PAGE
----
But tonight I’ll be hosting my second annual Halloween Spooktacular!  I staged my first Spooktacular last year, and it was so much fun, I decided I had to do it again.

Unfortunately, in The Age of The Virus many venues have stopped hosting live music.  For example, the coffee shop that hosted last year’s Spooktacular is doing take-out orders only.  That’s the case with a number of other coffee shops in my area, which has eliminated most live performances and open mic nights.

So I decided to stage the Spooktacular on my front porch!

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TBT: Happy Halloween!

Halloween is nearly here!  I love Halloween, so I had to dedicate this week’s TBT to last year’s Halloween post.  This Halloween is particularly fun, as I’m hosting my annual Spooktacular this Friday evening (information here).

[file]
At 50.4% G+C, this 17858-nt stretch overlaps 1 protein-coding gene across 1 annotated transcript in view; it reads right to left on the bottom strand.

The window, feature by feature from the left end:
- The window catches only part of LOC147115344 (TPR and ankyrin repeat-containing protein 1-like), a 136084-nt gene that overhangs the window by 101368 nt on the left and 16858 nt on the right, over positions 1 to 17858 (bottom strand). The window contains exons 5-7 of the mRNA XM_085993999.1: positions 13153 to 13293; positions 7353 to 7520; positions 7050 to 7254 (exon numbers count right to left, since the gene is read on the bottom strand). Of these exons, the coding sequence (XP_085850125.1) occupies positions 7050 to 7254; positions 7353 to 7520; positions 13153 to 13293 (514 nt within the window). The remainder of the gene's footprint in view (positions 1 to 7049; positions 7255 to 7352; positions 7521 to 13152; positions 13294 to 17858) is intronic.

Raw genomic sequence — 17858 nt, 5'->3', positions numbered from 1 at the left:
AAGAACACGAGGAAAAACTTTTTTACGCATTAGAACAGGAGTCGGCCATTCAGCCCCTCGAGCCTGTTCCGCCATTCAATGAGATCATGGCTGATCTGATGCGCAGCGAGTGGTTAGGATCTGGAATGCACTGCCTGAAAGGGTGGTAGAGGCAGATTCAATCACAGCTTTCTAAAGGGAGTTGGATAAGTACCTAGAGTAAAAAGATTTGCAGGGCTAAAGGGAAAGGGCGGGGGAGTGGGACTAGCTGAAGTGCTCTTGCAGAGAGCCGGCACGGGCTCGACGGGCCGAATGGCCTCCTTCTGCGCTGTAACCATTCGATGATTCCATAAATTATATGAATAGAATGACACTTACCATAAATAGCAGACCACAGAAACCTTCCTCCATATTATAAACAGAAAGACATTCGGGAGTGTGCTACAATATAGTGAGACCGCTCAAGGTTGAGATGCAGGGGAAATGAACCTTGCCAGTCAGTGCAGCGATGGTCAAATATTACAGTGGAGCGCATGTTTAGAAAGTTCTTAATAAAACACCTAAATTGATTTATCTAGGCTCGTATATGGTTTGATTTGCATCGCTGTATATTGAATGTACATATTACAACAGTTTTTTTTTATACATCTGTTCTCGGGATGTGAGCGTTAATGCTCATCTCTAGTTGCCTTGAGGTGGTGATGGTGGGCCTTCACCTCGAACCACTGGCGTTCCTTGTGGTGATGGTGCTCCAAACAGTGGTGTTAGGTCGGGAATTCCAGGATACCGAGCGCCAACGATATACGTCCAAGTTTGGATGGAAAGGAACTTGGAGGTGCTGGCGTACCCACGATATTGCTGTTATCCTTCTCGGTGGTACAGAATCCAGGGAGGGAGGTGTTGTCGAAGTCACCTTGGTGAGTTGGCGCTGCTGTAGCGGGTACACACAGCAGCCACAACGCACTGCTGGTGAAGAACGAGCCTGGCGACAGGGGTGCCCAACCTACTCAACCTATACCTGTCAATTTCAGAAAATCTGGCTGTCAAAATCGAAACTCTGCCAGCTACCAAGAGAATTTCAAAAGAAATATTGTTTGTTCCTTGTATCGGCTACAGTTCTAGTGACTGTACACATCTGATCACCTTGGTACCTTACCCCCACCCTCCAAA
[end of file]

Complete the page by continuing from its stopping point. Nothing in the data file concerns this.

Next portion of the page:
It’s been a good Halloween season.  My girlfriend and I carved pumpkins this weekend.  It was her first time, but she carved far more elaborate ones than I did.  See for yourself:

Pumpkins 2020

Her’s are the ones on the left—the bat and the drooling pumpkin.  Mine are on the right—the more traditional snaggle-toothed variety.  The one on the bottom right reminds me of King Kong.

We’ve also watched both Halloween and Halloween II, so we’ve pretty much checked off all the boxes.

With that, here’s 31 October 2019’s “Happy Halloween!“:

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Monday Morning Movie Review: Interview with the Vampire (1994)

It’s Halloween Week, and—appropriately and chillingly enough—today’s post marks my 666th consecutive post.  Yikes!  What better way to observe this unfortunately demonic milestone than with a review of 1994’s Interview with the Vampire?